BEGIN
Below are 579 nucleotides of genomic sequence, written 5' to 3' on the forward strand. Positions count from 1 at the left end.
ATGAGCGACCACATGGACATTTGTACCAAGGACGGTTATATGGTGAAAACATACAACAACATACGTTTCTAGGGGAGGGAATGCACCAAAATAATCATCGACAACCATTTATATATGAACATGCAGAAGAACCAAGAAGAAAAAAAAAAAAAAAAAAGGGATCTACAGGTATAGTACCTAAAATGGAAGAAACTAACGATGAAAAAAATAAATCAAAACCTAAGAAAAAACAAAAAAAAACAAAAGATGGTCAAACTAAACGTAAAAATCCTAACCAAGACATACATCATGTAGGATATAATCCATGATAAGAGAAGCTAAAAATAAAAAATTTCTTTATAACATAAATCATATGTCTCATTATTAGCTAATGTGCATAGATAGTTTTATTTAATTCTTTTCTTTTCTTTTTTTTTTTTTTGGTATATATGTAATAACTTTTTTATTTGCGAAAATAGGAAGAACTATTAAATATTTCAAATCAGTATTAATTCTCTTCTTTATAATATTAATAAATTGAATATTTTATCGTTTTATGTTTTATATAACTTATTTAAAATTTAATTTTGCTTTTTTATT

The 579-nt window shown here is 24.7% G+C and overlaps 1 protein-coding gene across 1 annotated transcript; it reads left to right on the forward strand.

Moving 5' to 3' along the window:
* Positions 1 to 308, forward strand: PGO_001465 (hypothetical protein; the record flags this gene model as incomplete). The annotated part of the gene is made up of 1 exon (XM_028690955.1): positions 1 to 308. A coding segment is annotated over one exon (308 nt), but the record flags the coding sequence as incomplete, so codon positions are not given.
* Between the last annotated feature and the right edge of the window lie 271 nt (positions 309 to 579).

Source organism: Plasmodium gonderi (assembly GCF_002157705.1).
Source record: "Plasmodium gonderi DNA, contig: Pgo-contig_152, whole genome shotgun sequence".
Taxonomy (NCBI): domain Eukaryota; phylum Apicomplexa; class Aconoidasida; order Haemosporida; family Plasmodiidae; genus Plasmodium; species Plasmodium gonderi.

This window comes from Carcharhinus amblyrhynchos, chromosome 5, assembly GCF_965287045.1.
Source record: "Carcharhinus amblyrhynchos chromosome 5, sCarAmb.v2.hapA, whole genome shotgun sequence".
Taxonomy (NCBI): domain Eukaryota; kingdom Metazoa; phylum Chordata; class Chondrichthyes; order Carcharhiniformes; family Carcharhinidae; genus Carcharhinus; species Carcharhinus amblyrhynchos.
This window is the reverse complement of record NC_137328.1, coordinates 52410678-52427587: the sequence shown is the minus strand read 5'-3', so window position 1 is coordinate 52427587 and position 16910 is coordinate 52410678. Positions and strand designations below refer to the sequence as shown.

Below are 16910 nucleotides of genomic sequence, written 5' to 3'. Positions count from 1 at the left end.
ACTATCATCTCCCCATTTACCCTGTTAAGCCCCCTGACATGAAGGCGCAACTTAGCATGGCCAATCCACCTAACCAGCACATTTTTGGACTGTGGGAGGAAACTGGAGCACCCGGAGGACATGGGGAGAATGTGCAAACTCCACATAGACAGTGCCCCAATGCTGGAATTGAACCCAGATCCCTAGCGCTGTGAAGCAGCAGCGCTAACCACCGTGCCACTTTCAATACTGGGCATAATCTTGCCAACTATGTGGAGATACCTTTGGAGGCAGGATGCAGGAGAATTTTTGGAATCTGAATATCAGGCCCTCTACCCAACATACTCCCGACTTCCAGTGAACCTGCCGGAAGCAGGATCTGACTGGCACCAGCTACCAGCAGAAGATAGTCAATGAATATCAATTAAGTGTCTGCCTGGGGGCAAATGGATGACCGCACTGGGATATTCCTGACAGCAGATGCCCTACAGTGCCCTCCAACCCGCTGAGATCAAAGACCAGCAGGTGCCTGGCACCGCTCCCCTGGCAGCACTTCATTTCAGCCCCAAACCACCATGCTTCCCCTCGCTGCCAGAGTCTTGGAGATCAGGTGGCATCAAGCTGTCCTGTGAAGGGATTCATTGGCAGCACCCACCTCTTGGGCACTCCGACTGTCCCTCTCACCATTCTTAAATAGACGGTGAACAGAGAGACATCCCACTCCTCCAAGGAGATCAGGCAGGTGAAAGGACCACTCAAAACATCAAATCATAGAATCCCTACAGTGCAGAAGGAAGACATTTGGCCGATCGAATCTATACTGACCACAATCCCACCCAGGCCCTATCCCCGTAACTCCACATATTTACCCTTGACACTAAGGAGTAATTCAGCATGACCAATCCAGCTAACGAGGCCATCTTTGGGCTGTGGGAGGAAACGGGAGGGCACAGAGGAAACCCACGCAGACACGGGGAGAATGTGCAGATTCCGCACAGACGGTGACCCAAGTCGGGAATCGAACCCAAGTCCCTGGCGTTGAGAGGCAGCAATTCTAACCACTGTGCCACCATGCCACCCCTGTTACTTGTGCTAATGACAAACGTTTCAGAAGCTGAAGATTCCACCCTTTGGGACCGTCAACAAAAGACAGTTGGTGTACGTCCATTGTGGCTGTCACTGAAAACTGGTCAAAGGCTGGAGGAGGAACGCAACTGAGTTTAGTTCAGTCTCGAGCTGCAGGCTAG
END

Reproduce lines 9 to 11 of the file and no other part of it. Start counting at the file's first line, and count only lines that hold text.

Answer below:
Taxonomy (NCBI): domain Eukaryota; phylum Apicomplexa; class Aconoidasida; order Haemosporida; family Plasmodiidae; genus Plasmodium; species Plasmodium gonderi.

This window comes from Carcharhinus amblyrhynchos, chromosome 5, assembly GCF_965287045.1.
Source record: "Carcharhinus amblyrhynchos chromosome 5, sCarAmb.v2.hapA, whole genome shotgun sequence".